Mark introduces me as NTS professor but also presenter and board member with Youthfront.. One of the students leans forward and asks: “so what does Youthfront ‘do’?” I had to pause.
The pause occurred because it is really hard to summarize what Youthfront “does” when it comes to youth ministry. Obviously the ministry provides quality spiritual experiences through its camp ministry. Members in Youthfront often work behind the scenes providing sound resources for youth ministry through several publishing agencies.
There is no doubt the organization shapes a number of youth pastors’ understanding of spiritual formation through their Sanctuary program at the NYWC. Yet Youthfront also provides nourishment for the mind and nourishment on the ground for the sake of others, alongside the food for the soul through spiritual formation.
When it comes to the mind I guess you could include my work at the NYWC on Neuroscience and Youth Ministry. This presentation was part of Youthfront’s Theology and Youth Ministry initiative to provide quality presentations and panels in youth ministry with a definite theological bent. I have enjoyed working with key leaders in youth ministry: Steve Argue, Chap Clark, Fred Eddie, Jim Hampton, Amy Jacober, Sharon Ketchum, Mike Langford, Terry Linhart, Brandon McKoy, Mark Oestriecher, Kara Powell, Andy Root, and Andrew Zirschky, all discussing and interacting around key theological themes associated with youth ministry. I am amazed how Mike King (and Laura Larsen) can get us into a room to talk with each other.
To be sure, NYWC provides a wide array of basic Youth educational resources that serve a number of needs for youth ministry. During Mark Hayse debrief with the MNU students, it was clear they had engaged in several very practical sessions concerning youth ministry. Yet the students admitted that several workshops resembled their own class conversation in Mark’s class as well (not a surprise, Mark is one of the best youth ministry profs I know). Once, as a youth pastor, you push beyond the introductory workshops and seminars, where do you go?
I think it is fair to say that the Youth and Theology sessions push those boundaries a bit more than standard introductions to the basics of youth ministry. These “conversations” reflect Youthfront’s desire to “push” the theological boundaries of youth ministry so that youth pastors get a sense of future research as well as practical application.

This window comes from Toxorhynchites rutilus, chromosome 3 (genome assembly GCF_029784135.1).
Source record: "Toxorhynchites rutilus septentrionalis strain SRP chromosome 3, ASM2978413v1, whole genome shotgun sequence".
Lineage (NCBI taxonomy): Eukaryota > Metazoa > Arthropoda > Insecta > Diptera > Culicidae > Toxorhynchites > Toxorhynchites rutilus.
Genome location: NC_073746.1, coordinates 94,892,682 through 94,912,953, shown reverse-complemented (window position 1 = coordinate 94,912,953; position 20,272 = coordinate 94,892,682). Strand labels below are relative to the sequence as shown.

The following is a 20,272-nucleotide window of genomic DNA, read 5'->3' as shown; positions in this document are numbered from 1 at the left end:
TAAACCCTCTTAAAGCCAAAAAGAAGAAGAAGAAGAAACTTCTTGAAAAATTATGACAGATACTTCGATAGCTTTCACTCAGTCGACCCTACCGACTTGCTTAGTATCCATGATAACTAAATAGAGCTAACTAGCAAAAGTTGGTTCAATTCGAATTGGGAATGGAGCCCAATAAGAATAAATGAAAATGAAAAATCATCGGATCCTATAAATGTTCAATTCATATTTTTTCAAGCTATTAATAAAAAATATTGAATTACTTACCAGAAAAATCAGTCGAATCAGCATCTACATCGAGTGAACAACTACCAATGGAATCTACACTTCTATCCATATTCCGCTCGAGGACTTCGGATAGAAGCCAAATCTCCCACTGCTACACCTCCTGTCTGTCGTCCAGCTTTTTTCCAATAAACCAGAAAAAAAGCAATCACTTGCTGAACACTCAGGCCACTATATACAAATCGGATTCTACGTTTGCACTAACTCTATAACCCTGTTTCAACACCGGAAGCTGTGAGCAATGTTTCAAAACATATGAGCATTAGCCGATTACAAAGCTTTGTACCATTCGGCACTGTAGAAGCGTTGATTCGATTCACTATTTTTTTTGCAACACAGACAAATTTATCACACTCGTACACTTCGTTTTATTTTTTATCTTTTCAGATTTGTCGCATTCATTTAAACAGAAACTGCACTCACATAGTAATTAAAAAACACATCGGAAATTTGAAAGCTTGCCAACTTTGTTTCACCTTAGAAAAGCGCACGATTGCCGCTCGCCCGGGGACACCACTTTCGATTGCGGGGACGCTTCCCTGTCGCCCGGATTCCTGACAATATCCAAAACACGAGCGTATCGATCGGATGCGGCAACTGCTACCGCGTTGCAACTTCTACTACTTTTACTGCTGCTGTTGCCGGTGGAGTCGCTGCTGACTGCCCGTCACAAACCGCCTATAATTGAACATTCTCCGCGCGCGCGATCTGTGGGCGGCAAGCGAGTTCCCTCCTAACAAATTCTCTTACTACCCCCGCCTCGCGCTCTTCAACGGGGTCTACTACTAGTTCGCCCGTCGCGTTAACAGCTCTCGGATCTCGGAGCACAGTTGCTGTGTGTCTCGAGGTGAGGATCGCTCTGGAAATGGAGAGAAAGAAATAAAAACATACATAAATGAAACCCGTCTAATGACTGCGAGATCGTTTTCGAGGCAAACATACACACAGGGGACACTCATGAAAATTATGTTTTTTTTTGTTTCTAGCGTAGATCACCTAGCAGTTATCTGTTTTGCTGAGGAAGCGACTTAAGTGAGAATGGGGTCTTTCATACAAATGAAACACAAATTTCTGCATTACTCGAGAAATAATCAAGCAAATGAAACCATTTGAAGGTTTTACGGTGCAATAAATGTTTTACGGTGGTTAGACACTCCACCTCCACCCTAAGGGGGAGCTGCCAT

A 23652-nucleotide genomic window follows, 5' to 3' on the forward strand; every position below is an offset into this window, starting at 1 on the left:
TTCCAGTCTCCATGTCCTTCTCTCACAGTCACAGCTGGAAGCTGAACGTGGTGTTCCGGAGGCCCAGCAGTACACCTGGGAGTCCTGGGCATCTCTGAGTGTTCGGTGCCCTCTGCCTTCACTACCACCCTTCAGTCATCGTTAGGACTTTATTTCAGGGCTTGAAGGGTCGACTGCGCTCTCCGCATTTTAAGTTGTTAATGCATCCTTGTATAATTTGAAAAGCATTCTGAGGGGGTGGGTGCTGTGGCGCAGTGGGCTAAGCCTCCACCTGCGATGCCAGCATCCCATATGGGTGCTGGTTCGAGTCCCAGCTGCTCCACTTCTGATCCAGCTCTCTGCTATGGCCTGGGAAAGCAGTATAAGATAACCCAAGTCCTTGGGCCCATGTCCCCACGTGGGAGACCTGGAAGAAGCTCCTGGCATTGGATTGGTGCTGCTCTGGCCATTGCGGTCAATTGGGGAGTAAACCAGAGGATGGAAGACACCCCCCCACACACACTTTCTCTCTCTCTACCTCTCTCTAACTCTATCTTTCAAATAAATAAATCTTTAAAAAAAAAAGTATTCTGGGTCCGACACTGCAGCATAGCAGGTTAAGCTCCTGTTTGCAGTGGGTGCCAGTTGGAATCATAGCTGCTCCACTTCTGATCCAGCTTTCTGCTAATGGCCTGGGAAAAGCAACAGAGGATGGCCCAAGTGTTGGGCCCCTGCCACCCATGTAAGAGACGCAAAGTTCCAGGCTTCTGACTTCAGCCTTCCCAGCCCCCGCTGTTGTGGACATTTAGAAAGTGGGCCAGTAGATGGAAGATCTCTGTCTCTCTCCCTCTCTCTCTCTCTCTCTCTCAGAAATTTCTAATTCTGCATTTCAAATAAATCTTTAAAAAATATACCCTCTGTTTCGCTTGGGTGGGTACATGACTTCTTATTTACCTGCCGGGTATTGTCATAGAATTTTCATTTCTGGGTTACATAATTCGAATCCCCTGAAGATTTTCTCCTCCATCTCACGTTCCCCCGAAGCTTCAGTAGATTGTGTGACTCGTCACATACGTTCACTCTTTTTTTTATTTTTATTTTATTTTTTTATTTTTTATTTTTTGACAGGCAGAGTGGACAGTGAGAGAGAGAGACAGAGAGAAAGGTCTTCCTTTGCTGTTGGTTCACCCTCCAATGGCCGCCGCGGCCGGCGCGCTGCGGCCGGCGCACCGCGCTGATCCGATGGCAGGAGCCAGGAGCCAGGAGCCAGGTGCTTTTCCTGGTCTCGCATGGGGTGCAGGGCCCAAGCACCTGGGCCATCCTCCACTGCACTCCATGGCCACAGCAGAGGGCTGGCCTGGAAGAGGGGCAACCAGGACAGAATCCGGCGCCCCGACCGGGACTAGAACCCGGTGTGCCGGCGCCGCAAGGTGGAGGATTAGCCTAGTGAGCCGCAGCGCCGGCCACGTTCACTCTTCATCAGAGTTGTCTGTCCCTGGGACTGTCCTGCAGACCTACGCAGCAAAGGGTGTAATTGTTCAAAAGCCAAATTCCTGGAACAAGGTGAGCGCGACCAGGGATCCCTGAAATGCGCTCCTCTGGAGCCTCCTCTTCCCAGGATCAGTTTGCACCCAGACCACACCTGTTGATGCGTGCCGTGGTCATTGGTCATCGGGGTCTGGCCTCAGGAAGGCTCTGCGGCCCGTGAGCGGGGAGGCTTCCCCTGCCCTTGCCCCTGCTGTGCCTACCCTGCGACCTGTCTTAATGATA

As much as Youthfront provides nourishment “on the mind,” they are equally dedicated to placing food “on the ground” and in the hands of needy people. Black Friday at Youthfront became “Pack Friday” as the organization’s missional effort, known as Something To Eat, gathered over 200 people to produce food packets for desperate, dislocated, families in the Philippines.
Mike King, board chair Cheryl Reinhardt, and other Youthfront staff and board members gathered with people of all ages to both help people in need and embody an alternative narrative to the consumerism of Black Friday purchasing. I love this ministry because, while sponsored by an organization dedicated to youth ministry, the effort proves truly intergenerational.
JoAnn and I joined for a short time helping board member Mike Whilhot’s family finish out their allotment (thanks Mike). The work that day proved emblematic of Youthfront’s partnership with local and global communities. Kurt Rietema’s ministry with the Franklin Center in the heart of the Argentine community is one example of a missionally minded youth ministry organization.
Since I connected with Mike King and the Youthfront organization seven years ago I have seen a community undergoing change. Just this past week the organization closed the doors to its building, a former television station, surrendering its keys for demolition. The sale of the property may seem like the end of an era of youth rallies and Christian television, but the changes to the ministry happened long before the building’s sale.
Now Youthfront ministers to the “heart and soul” of youth ministry through camp ministry & spiritual formation, but it also energizes the mind and grounds the ministry through theological reflection and compassionate practice.
but I am glad I can say it now.